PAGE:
ASU virus

Arkansas State University juniors Ben Hall and Marti Boren, leaders of Students for an Online Option, explain the protest signs they left outside A-State Chancellor Kelly Damphousse’s office Wednesday morning. The pair said they represent about 40 A-State students who are concerned about having to attend classes and living on campus during the COVID-19 pandemic because of the lack of online options.

JONESBORO — Some students at Arkansas State University protested Wednesday that the university is not doing enough to protect students from the coronavirus pandemic and should provide more options for online learning.

Though only three students carried signs to the chancellor’s office, Ben Hall, leader of Students for an Online Option, said about 40 are actively involved and prepared the signs and other communications.

One student who planned to join the protest had to cancel due to being placed in isolation because of close contact with a COVID-19 patient, Hall said.

While Dr. Kelly Damphousse wasn’t in his office at the time of their initial visit, he did meet with Hall and fellow student Marti Boren in the afternoon. And the chancellor said he was impressed.

“I’ve been impressed first by their willingness to speak up,” Damphousse told The Sun late Wednesday. “I think they’re speaking on behalf of other people. I don’t think these are personal gripes that they have, that they’re trying to represent others.”

He said the students were very respectful, both in person and in email correspondence.

Damphousse said he learned that the administration hasn’t adequately communicated the options the students have.

“I think sometimes that the message can get lost,” Damphousse said. “If you send a really long email, someone may miss the nuance of something that’s in the email.”

Damphousse said he has given all students his email address and cellphone number and encourages them to call him when they have concerns.

For the three protesters, their concerns were about life or death.

Morgan Hibbard, a junior, is able to take her classes online, while living on campus. But she was advocating Wednesday for her roommate.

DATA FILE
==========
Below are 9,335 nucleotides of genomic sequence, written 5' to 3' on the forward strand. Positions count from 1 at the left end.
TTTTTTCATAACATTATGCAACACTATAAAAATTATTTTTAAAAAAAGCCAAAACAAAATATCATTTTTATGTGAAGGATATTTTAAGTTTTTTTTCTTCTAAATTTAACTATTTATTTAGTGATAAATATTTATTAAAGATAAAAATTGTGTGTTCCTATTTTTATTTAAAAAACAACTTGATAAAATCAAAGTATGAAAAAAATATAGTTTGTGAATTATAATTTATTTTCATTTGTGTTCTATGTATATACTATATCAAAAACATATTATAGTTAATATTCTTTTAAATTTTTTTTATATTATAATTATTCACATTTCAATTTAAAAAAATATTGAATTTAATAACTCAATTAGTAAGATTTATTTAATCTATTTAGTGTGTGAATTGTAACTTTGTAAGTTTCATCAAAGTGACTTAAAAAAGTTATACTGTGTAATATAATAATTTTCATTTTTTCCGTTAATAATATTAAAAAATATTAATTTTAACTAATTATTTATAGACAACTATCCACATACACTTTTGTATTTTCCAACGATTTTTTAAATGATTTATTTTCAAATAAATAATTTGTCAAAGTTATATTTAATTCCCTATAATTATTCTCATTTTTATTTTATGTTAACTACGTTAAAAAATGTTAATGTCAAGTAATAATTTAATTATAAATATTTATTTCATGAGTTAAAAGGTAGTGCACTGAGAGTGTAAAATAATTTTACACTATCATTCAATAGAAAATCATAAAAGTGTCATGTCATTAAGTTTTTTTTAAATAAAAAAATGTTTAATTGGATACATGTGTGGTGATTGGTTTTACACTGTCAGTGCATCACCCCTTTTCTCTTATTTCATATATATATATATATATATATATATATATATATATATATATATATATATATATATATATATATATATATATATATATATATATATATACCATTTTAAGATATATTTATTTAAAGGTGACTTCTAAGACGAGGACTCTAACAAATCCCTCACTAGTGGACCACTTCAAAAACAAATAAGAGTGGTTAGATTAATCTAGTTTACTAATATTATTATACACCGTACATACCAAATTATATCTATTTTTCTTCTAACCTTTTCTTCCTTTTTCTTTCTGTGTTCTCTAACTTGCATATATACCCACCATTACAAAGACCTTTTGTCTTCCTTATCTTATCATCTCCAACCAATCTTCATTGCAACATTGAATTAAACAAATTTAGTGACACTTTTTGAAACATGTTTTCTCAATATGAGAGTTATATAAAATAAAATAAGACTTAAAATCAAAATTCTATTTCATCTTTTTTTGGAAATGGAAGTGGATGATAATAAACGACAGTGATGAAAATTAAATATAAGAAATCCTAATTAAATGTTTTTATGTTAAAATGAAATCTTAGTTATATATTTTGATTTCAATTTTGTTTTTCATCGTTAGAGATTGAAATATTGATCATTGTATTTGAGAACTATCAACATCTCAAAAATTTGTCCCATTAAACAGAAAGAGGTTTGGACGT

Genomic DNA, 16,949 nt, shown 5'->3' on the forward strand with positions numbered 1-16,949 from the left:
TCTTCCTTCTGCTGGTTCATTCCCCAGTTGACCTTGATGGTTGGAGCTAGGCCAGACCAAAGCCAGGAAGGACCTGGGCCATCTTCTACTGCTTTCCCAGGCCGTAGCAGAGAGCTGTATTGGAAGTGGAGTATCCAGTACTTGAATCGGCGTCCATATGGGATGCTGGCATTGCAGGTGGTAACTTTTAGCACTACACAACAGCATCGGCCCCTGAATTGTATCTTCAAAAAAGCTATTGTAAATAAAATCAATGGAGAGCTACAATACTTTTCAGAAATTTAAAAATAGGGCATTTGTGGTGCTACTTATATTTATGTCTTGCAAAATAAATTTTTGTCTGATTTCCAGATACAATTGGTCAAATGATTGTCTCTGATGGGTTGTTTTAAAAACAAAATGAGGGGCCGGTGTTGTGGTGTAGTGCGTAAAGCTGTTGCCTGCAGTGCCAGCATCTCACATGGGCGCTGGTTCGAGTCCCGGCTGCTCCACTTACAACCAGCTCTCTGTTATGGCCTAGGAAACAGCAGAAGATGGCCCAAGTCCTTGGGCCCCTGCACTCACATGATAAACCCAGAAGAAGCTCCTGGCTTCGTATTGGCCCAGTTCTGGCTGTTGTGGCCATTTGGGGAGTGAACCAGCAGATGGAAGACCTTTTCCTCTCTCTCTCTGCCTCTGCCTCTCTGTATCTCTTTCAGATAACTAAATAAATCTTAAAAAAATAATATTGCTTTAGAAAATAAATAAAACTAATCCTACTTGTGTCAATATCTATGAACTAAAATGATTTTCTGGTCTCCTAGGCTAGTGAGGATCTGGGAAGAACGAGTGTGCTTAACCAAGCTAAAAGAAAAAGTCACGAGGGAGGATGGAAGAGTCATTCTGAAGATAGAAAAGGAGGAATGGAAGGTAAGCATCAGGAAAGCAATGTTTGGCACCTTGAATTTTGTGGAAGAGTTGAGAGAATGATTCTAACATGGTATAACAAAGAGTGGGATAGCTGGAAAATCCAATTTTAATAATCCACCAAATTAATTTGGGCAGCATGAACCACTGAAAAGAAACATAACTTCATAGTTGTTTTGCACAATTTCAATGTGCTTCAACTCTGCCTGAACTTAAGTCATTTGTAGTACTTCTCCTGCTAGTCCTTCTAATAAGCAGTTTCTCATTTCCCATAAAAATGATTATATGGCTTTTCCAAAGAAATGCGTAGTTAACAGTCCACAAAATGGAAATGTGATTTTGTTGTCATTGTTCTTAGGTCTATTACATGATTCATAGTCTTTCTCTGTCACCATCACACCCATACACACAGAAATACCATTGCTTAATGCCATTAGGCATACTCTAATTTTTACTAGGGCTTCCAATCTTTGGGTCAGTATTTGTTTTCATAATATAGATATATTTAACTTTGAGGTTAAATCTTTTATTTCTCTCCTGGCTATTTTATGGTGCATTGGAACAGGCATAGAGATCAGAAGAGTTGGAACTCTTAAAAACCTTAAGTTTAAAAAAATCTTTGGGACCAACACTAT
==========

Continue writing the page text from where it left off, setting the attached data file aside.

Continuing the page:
“All of her classes meet in person, except for one, meets in person, pretty much every day,” Hibbard said. “My roommate is also immuno-compromised … If my roommate gets sick, she’s going to end up hospitalized and possibly on a ventilator and possibly die. It is not fair to her that she has to go out and risk her life daily for an education, when just last semester we transferred to online only in just two weeks.”

While in-person classes is superior to online learning, Hibbard said students at risk should have more options when they see fellow students are not taking CDC guidelines seriously.

Dampousse said the on-campus learning plan was implemented because students wanted to be on campus.

From the financial standpoint, Dampousse said there’s no financial incentive for the face-to-face learning model, “in fact, it costs more to be in person than it does to be onlne.”

“We’ve spent a lot of time, energy and resources on preparing to teach in-person classes … We’re doing it because we think it’s important. And we think there’s value in in-person instruction versus online instruction.”

Though students have had to become accustomed to the new rules, Damphousse said he’s been impressed by the progress.

“My office overlooks a pretty busy sidewalk and I look out the window and see people walking around wearing their masks, even when they don’t have to wear a mask,” Dampousse said. “I see people walking by themselves across campus – they’re not required to wear a mask then – and they’re still doing it. Compliance is very high.”

The number of active virus cases on campus dropped Wednesday from 180 to 135. The active cases involve 37 students living on campus, 89 off-campus and nine university employees.

“We’re seeing our numbers going down, which is good,” Dampousse said. “I won’t be happy until we’re at zero. But I am happy with the direction we’re going for sure.”